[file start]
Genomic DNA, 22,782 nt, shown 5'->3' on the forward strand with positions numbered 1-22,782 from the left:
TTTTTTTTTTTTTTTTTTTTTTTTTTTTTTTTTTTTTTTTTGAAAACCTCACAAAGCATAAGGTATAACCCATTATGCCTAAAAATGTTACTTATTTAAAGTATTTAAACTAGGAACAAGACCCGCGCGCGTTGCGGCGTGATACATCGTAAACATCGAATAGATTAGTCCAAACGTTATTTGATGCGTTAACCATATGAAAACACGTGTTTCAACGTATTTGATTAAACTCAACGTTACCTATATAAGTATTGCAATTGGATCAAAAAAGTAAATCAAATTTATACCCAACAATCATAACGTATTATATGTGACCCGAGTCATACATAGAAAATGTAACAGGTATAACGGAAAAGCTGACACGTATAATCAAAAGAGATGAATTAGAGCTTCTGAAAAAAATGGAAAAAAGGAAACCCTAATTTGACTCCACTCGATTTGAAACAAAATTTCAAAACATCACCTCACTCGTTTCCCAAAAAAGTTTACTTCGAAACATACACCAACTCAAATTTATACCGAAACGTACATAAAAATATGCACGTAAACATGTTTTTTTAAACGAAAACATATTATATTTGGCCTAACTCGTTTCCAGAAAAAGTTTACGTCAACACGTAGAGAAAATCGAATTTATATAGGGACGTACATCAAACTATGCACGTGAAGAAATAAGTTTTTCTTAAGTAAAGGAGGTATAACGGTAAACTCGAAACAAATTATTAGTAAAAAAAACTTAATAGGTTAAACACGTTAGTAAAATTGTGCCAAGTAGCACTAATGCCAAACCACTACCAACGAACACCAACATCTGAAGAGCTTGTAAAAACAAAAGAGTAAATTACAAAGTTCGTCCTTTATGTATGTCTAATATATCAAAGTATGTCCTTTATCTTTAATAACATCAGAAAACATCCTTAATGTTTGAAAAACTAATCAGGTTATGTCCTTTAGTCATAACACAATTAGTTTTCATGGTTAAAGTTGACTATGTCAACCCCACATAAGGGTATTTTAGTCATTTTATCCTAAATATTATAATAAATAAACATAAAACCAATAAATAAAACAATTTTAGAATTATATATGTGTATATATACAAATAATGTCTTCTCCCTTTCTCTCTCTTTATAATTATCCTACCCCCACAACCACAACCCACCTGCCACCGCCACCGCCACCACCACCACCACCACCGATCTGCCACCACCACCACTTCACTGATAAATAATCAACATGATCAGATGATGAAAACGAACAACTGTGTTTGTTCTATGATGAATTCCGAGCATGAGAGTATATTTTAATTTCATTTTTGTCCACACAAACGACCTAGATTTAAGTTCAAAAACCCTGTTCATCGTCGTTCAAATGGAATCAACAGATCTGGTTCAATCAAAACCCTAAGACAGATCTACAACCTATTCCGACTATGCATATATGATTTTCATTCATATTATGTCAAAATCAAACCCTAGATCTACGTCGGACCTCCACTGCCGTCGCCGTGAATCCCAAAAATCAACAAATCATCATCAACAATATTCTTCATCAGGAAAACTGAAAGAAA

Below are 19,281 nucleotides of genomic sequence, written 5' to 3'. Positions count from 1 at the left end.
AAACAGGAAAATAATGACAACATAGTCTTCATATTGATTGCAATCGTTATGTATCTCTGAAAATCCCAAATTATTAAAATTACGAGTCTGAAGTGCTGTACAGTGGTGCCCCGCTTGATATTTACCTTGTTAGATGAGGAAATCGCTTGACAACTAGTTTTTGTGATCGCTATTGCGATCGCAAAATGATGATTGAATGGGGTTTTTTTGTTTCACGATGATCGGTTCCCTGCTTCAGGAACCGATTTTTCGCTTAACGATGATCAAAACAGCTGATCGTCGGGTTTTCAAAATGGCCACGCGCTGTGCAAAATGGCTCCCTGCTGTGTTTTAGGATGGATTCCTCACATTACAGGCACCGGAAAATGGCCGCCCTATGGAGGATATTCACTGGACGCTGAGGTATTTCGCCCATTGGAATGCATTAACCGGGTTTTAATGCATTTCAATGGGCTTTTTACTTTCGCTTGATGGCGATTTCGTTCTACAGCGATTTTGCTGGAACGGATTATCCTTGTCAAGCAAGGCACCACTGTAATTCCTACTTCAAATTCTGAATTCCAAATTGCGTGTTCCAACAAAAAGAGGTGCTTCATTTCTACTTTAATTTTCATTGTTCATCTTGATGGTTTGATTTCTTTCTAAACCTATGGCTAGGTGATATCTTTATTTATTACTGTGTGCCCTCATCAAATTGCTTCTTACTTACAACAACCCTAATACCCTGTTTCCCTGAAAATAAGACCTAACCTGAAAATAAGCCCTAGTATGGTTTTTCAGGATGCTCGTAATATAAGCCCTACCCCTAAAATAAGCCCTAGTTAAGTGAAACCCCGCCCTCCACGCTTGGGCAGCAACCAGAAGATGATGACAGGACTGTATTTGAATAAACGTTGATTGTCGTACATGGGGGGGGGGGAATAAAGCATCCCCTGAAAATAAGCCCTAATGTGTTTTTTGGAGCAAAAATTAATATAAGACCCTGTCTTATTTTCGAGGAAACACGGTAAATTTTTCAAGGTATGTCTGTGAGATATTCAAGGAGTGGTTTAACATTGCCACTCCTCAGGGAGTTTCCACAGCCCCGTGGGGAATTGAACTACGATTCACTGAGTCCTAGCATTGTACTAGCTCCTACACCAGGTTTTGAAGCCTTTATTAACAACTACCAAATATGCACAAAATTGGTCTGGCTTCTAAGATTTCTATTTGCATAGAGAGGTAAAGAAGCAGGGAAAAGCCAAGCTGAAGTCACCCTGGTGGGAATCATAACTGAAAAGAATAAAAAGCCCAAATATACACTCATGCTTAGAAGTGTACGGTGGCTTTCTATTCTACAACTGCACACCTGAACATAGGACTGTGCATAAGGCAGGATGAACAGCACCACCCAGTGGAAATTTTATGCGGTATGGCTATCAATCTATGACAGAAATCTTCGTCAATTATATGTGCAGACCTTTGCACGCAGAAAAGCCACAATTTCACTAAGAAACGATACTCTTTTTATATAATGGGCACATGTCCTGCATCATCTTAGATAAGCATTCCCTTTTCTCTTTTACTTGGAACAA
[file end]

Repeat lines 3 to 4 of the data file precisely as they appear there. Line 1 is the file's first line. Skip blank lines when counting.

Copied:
Below are 19,281 nucleotides of genomic sequence, written 5' to 3'. Positions count from 1 at the left end.
AAACAGGAAAATAATGACAACATAGTCTTCATATTGATTGCAATCGTTATGTATCTCTGAAAATCCCAAATTATTAAAATTACGAGTCTGAAGTGCTGTACAGTGGTGCCCCGCTTGATATTTACCTTGTTAGATGAGGAAATCGCTTGACAACTAGTTTTTGTGATCGCTATTGCGATCGCAAAATGATGATTGAATGGGGTTTTTTTGTTTCACGATGATCGGTTCCCTGCTTCAGGAACCGATTTTTCGCTTAACGATGATCAAAACAGCTGATCGTCGGGTTTTCAAAATGGCCACGCGCTGTGCAAAATGGCTCCCTGCTGTGTTTTAGGATGGATTCCTCACATTACAGGCACCGGAAAATGGCCGCCCTATGGAGGATATTCACTGGACGCTGAGGTATTTCGCCCATTGGAATGCATTAACCGGGTTTTAATGCATTTCAATGGGCTTTTTACTTTCGCTTGATGGCGATTTCGTTCTACAGCGATTTTGCTGGAACGGATTATCCTTGTCAAGCAAGGCACCACTGTAATTCCTACTTCAAATTCTGAATTCCAAATTGCGTGTTCCAACAAAAAGAGGTGCTTCATTTCTACTTTAATTTTCATTGTTCATCTTGATGGTTTGATTTCTTTCTAAACCTATGGCTAGGTGATATCTTTATTTATTACTGTGTGCCCTCATCAAATTGCTTCTTACTTACAACAACCCTAATACCCTGTTTCCCTGAAAATAAGACCTAACCTGAAAATAAGCCCTAGTATGGTTTTTCAGGATGCTCGTAATATAAGCCCTACCCCTAAAATAAGCCCTAGTTAAGTGAAACCCCGCCCTCCACGCTTGGGCAGCAACCAGAAGATGATGACAGGACTGTATTTGAATAAACGTTGATTGTCGTACATGGGGGGGGGGGAATAAAGCATCCCCTGAAAATAAGCCCTAATGTGTTTTTTGGAGCAAAAATTAATATAAGACCCTGTCTTATTTTCGAGGAAACACGGTAAATTTTTCAAGGTATGTCTGTGAGATATTCAAGGAGTGGTTTAACATTGCCACTCCTCAGGGAGTTTCCACAGCCCCGTGGGGAATTGAACTACGATTCACTGAGTCCTAGCATTGTACTAGCTCCTACACCAGGTTTTGAAGCCTTTATTAACAACTACCAAATATGCACAAAATTGGTCTGGCTTCTAAGATTTCTATTTGCATAGAGAGGTAAAGAAGCAGGGAAAAGCCAAGCTGAAGTCACCCTGGTGGGAATCATAACTGAAAAGAATAAAAAGCCCAAATATACACTCATGCTTAGAAGTGTACGGTGGCTTTCTATTCTACAACTGCACACCTGAACATAGGACTGTGCATAAGGCAGGATGAACAGCACCACCCAGTGGAAATTTTATGCGGTATGGCTATCAATCTATGACAGAAATCTTCGTCAATTATATGTGCAGACCTTTGCACGCAGAAAAGCCACAATTTCACTAAGAAACGATACTCTTTTTATATAATGGGCACATGTCCTGCATCATCTTAGATAAGCATTCCCTTTTCTCTTTTACTTGGAACAA